Labour’s employment law plans

What they could mean for employees

The Houses of Parliament

With the Labour Party having won a landslide victory in the UK General Election on 4 July, employment lawyer Alice Bowman looks at some of the key changes of importance to employees that Labour plans to make to employment law.

1. Update trade union legislation

Allan McDougall Solicitors’ trade union clients and their members will be all too aware of recent legislation undermining the power of trade unions. Labour have said that it will repeal the Trade Union Act 2016, the Minimum Service Levels (Strikes) Bill and the Conduct of Employment Agencies and Employment Businesses (Amendment) Regulations 2022. Labour has also said it will simplify the process for trade union recognition and increase rights for trade union representatives. It will also introduce a new duty on employers to inform all new employees of their right to join a trade union and introduce rights for trade unions to access workplaces. 

2. Ban zero hours contracts

As an accredited Zero Hours Justice employer, we know how damaging precarious zero hours contracts can be for employees. Labour proposes to ban zero hours contracts and to ensure that everyone has a right to a contract which reflects the number of hours they regularly work.

3. End “fire and rehire”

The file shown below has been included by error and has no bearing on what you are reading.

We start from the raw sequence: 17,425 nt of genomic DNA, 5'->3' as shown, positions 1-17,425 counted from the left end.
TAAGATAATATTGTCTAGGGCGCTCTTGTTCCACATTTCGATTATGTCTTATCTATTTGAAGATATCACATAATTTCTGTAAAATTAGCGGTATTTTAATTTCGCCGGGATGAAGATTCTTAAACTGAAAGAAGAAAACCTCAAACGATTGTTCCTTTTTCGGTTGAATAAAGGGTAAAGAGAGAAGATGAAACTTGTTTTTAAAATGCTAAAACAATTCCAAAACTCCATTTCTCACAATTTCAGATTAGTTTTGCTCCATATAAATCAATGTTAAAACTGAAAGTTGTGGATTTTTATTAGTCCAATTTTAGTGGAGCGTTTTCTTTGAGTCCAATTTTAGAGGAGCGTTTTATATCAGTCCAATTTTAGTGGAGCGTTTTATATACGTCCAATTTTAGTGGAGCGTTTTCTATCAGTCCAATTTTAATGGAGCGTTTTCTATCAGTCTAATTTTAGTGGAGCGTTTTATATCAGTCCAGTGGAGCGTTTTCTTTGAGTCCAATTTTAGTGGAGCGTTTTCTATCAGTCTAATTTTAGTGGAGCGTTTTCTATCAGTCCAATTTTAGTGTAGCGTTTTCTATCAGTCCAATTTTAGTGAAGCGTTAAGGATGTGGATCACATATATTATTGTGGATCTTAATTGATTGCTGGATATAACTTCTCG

Labour has proposed to provide effective remedies against dismissal and re-engagement processes, more commonly known as “fire and rehire”, and to introduce a strengthened Code of Practice. Although at first glance this looks promising, Labour’s plan doesn’t seem to be to abolish “fire and rehire” in its entirety, but rather to make it harder for employers to carry it out and to ensure fair process is followed.

4. Give employees basic day one rights not to be unfairly dismissed

At present, employees require two years’ continuous service to give them a right not to be unfairly dismissed. Labour proposes to give employees the right not to be unfairly dismissed from day one, with the caveat that employers can use probationary periods to assess new starts. No doubt this will be a welcome development for trade unions and their members as well as many other employees.

5. Create a single employment status of “worker”

The widely litigated issues of employment status and bogus self-employment may well be a thing of the past. Instead of having three categories of employment status, those being “employee”, “worker,” and “self-employed”, Labour proposes to create a single employment status of “worker” and move towards a two-tier system of “worker” and “self-employed”.

6. Give employees the right to switch off

Due to the increase in employees working flexibly and often from home post pandemic, Labour proposes to give employees the right to switch off, so that working from home does not mean that homes turn into 24/7 offices.

To read more about Labour’s plans for employment rights, download Labour’s Plan To Make Work Pay (PDF).

For assistance and advice on any employment law matter, please get in touch with our approachable expert team.

Email Alice Bowman
Call our employment law team free on 0808 560 0872
Arrange a callback by using our enquiry form

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